ssajami said

Cloth filter

Does anyone have any experience with cloth filters? Are they effective? Do they clean easily (seems like they might stain quickly)?
Pros? Cons?

I saw this:

Made me wonder….It seems as if it would be better than metal or plastic filters. Or maybe I’m wrong.

4 Replies

Ah strainers, the neglected work horse of the tea world. They are so vital and everyone has several yet they never receive the credit they deserve all the glory going to the posts, cups, tins, etc. A moment of admiration for filters everywhere.

… I said a moment, that’s 60 seconds not 2.5.

Ah well. Realistically the best filters are probably the built in balls in yixing pots and a gaiwan. However they tend to allow flecks and small broken bits to get into our cup, which I think is preferable to allowing the tea to become contaminated from and inferior material, but that’s not aesthetically pleasing.

So filters, plastic is bad, plastic is bad, oh and plastic is bad. And did I mention, oh yeah I did. If you use metal never use aluminum but only quality stainless steel, I know people that say they can taste the metal but they also drink coffee so what do they know.

I like the idea of cloth strainers but they stain and absorb flavors (that includes soap if you try to wash it) and they style that you posted seems like it’d be really hard to clean.

When I brew most of my tea I usually use a nice stainless steel basket, cleans well, doesn’t absorb flavors and it doesn’t leach into my tea. However I use cloth-gourd filters when I brew gong fu cha, but I have a separate filter for every yixing pot I use, then just clean it with boiling water.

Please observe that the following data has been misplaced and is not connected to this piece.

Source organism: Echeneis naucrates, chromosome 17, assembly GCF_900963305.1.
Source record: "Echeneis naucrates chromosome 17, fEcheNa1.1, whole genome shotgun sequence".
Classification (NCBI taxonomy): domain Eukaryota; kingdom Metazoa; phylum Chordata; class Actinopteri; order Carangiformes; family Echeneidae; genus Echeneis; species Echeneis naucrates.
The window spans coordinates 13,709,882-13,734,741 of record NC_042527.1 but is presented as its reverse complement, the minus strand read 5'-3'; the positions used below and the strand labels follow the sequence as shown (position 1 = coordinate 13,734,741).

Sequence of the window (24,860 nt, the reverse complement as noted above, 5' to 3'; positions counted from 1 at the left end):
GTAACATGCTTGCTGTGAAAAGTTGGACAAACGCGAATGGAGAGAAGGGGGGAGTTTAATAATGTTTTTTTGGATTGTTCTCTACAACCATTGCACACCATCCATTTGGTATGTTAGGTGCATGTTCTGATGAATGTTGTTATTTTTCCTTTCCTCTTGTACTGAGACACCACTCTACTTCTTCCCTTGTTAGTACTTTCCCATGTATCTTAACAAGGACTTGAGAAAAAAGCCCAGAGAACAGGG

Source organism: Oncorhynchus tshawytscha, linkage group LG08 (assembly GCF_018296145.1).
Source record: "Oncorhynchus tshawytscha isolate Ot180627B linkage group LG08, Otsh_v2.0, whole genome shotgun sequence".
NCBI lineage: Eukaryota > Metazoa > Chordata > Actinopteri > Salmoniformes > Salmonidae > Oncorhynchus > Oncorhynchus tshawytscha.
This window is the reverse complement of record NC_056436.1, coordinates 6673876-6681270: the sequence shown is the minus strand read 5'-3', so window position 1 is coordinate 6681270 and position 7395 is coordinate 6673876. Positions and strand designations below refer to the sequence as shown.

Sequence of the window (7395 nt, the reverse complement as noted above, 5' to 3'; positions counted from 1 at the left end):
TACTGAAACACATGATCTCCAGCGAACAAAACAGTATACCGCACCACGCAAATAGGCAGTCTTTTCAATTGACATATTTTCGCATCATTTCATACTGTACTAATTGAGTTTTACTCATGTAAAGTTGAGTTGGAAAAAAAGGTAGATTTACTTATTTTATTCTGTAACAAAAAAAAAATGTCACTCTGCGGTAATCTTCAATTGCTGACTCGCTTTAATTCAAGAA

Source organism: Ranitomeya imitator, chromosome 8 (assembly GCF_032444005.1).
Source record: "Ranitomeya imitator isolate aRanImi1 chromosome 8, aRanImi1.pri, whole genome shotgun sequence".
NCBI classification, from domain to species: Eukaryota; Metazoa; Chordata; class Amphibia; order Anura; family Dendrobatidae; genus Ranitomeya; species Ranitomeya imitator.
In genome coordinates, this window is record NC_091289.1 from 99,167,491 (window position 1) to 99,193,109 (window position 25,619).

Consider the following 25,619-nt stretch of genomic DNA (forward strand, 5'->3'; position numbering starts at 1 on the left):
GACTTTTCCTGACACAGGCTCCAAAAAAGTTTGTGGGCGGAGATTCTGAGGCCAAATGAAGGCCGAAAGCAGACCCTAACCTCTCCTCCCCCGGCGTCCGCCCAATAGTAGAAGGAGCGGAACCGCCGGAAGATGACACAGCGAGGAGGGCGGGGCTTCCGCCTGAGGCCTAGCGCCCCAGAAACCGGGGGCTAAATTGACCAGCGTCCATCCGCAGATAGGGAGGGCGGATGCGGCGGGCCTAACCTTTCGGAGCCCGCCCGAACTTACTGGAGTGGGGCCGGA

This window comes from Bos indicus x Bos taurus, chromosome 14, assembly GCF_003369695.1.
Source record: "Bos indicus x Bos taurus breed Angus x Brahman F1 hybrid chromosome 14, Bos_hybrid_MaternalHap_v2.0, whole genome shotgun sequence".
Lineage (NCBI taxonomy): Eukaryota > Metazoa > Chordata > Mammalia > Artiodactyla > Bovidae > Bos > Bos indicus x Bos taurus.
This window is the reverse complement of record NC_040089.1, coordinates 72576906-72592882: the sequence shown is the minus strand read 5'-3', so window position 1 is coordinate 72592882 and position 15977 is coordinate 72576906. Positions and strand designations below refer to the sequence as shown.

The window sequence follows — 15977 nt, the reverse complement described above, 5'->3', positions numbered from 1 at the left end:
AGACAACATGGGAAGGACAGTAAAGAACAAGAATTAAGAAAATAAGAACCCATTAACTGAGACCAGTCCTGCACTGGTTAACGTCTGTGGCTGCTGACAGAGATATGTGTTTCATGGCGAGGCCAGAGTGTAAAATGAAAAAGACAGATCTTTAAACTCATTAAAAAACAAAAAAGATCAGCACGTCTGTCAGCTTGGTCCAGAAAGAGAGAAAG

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Alana237 said

I have tried cloth filters and they absorb flavours and smells like crazy. I either brew the tea loose, then strain into the cup using a porcelain strainer, or if I’m on the go, I use filter bags which I fill myself. You can get them in various sizes as well, which is useful. Oh, and I second The Seattle Tea Snob, plastic is really not ideal.

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Spot52 select said

I’ve used cloth for a long time. I use it for non-flavored teas. I cannot complain about the results. I rinse it and dry when I am done. I have never washed it with soap. I also use it for sun tea. But my favorite strainer is the one in my kyusu. It has a built in sesame screen.

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I know some people using cloth filter made of nylon (a layer of it at the bottom of their tea strainer). Nylon doesn’t seem as “natural” as cotton, but it’s more odorless. Besides, it’s something one would use for thousands of times. In this sense, it’s better than disposable devices made of biodegradable materials.

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